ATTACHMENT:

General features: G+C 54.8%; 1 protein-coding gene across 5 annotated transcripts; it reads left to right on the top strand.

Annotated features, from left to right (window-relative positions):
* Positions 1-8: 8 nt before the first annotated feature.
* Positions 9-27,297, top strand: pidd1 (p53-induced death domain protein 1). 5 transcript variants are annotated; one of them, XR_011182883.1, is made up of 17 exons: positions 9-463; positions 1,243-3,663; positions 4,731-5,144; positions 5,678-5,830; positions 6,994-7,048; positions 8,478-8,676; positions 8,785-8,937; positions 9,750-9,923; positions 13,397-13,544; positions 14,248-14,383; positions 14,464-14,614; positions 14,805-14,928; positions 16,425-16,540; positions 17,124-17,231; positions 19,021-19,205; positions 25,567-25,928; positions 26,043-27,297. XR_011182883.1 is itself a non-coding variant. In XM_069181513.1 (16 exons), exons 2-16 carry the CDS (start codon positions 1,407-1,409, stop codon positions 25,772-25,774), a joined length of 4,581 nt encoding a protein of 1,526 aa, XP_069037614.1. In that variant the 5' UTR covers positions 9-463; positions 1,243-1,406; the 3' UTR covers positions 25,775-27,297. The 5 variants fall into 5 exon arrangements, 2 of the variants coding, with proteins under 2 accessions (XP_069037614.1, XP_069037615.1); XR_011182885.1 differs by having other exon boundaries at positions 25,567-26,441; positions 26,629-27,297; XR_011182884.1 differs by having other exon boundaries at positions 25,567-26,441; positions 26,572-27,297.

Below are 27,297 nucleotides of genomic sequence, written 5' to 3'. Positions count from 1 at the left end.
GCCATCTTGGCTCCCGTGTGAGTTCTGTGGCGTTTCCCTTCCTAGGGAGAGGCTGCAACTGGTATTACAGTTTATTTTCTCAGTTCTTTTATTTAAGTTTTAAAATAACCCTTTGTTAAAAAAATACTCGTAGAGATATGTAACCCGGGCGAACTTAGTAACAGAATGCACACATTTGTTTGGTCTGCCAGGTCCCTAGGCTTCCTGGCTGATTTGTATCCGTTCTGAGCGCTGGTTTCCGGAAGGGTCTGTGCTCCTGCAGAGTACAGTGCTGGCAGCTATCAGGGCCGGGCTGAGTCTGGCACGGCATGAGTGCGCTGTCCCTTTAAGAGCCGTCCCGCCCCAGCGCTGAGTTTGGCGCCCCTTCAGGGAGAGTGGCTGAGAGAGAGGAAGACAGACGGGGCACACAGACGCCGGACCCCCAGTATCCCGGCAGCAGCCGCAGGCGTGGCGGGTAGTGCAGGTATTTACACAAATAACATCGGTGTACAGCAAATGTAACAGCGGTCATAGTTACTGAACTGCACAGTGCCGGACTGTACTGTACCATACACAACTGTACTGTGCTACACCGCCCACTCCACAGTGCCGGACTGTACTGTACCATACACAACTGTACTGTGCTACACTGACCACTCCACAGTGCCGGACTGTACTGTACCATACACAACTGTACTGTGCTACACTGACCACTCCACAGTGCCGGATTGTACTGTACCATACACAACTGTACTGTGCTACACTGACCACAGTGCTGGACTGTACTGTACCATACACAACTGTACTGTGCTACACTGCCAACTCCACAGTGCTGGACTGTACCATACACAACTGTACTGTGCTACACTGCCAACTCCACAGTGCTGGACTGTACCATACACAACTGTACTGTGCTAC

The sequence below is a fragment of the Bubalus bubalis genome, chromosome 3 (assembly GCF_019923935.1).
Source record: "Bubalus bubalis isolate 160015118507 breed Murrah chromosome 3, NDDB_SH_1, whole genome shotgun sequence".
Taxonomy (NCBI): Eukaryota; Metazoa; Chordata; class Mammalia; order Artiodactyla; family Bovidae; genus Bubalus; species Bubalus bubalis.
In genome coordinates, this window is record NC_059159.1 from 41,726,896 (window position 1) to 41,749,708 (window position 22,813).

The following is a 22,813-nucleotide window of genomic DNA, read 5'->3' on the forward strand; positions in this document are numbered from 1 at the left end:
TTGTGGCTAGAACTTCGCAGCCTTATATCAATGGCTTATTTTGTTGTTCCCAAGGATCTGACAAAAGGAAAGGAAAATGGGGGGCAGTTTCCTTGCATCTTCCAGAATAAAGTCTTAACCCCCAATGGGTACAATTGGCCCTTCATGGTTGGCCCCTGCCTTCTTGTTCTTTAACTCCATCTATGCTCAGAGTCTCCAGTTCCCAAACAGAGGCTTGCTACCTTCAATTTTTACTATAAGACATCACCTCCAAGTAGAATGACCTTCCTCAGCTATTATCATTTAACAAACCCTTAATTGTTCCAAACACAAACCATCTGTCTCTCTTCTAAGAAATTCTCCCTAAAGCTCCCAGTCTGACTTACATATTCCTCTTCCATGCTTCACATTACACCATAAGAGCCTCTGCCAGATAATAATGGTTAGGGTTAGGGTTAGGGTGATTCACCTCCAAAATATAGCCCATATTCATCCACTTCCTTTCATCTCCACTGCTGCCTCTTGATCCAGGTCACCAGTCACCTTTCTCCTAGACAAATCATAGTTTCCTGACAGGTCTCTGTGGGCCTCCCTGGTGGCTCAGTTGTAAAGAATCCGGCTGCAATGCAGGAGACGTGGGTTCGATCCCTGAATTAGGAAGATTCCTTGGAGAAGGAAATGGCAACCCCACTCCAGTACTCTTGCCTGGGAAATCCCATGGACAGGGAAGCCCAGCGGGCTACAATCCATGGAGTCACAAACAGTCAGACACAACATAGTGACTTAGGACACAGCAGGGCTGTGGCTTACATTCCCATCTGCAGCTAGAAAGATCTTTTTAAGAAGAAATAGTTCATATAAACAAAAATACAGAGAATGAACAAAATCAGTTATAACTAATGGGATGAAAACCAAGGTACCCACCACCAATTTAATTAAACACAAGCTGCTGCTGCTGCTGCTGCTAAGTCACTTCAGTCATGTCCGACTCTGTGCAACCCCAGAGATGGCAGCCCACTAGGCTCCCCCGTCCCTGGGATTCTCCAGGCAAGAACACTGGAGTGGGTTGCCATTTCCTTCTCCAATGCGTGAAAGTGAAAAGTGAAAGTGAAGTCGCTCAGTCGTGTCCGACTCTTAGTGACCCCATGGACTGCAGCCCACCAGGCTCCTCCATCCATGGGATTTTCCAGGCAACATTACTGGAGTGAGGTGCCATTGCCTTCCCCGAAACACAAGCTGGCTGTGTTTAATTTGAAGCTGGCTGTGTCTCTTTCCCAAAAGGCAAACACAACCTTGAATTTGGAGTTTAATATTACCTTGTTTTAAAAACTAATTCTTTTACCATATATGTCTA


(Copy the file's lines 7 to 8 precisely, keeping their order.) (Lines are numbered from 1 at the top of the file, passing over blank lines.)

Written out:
The sequence below is a fragment of the Bubalus bubalis genome, chromosome 3 (assembly GCF_019923935.1).
Source record: "Bubalus bubalis isolate 160015118507 breed Murrah chromosome 3, NDDB_SH_1, whole genome shotgun sequence".